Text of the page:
Pennsylvania Residents Struggle To Get Medicaid Coverage As Enrollment Rises
By Consumers for Quality Care, on May 5, 2021
According to LevittownNow, despite increased access to Medicaid and massive spikes in enrollment, some are still struggling to receive the coverage they are eligible for.
The greatest increase in Medicaid enrollment was in Cumberland County, which spiked nearly 22 percent as hundreds of thousands of Pennsylvanians lost their jobs and turned to the government for health care. Statewide enrollment increased by more than 388,000 or 13.7 percent.
This represents the largest single year increase in enrollment Pennsylvania has seen since Medicaid eligibility was expanded beyond just people with disabilities, the elderly, pregnant women and children to those who meet certain income requirements.
“We’re currently carrying at least 257,000 people on Medicaid who would not otherwise be eligible,” Human Services Secretary Teresa Miller told lawmakers during a budget hearing earlier this month.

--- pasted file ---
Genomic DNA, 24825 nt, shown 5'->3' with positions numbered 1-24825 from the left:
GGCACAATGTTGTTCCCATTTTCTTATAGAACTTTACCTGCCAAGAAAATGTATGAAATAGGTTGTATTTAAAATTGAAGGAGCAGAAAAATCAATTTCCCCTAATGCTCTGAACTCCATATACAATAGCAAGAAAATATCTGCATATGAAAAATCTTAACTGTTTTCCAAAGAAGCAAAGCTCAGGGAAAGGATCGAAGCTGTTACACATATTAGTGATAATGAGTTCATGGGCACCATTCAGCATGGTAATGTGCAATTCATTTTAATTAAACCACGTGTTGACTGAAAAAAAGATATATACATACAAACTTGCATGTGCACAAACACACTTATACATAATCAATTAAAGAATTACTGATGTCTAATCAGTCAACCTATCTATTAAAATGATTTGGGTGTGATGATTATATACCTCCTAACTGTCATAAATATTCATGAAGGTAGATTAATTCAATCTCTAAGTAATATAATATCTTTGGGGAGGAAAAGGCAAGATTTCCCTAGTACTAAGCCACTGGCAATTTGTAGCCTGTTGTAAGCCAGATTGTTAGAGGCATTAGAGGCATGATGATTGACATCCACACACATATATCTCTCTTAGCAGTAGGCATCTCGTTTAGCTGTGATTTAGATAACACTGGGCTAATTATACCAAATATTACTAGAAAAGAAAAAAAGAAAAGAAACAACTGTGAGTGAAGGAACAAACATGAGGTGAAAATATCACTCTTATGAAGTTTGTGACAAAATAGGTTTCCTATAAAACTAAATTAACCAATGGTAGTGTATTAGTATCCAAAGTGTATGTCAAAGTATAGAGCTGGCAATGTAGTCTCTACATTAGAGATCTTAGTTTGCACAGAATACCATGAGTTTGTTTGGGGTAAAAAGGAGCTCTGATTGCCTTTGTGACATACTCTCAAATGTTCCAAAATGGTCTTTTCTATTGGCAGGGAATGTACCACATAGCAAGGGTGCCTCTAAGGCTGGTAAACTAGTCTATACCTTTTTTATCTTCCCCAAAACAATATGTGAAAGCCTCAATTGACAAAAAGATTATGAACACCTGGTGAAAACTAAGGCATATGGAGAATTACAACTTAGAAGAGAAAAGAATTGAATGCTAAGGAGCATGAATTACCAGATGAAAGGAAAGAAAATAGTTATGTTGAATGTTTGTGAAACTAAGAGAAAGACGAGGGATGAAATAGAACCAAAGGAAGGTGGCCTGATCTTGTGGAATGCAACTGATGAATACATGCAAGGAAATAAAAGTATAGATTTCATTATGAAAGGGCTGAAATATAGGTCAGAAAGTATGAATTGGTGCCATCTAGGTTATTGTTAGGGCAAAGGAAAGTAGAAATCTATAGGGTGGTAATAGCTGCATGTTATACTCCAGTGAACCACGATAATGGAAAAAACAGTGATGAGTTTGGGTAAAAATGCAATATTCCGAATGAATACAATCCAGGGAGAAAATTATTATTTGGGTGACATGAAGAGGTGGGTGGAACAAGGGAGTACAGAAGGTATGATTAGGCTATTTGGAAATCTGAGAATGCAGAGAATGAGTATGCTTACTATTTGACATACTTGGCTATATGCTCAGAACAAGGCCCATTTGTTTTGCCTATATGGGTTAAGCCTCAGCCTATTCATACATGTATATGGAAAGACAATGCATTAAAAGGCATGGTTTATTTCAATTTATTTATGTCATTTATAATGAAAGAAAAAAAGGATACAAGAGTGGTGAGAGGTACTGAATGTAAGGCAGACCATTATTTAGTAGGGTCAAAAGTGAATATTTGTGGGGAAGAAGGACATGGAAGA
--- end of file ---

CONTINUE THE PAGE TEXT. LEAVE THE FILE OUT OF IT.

The increased strain on the program has created a $941 million hole in the state budget that needs to be approved by the legislature.
According to health and community experts, however, the problem is far from unique to the pandemic.
“The virus exacerbated the flaws that were already in our system,” said Danielle Krebs, a spokesperson for the Harrisburg-based Tri County Community Action, which provides financial services and programs for low-income residents of Dauphin, Cumberland, and Perry Counties. “Before the pandemic, people were already struggling on low income.”
Gathering the correct paperwork can also make enrolling in the program difficult. A person registering must fill out forms, gather identification documents, and bank and tax statements.
John Williams, who had a job working with autistic adults but was furloughed multiple times during the pandemic, gave up on seeking Medicaid coverage because the system was so frustrating.
“I went to college for pre-law, and I’m struggling with this form,” Williams said. “It’s like they’re almost trying to trap you to see if you’re fraudulent, which I get. I get it. But it’s so difficult.”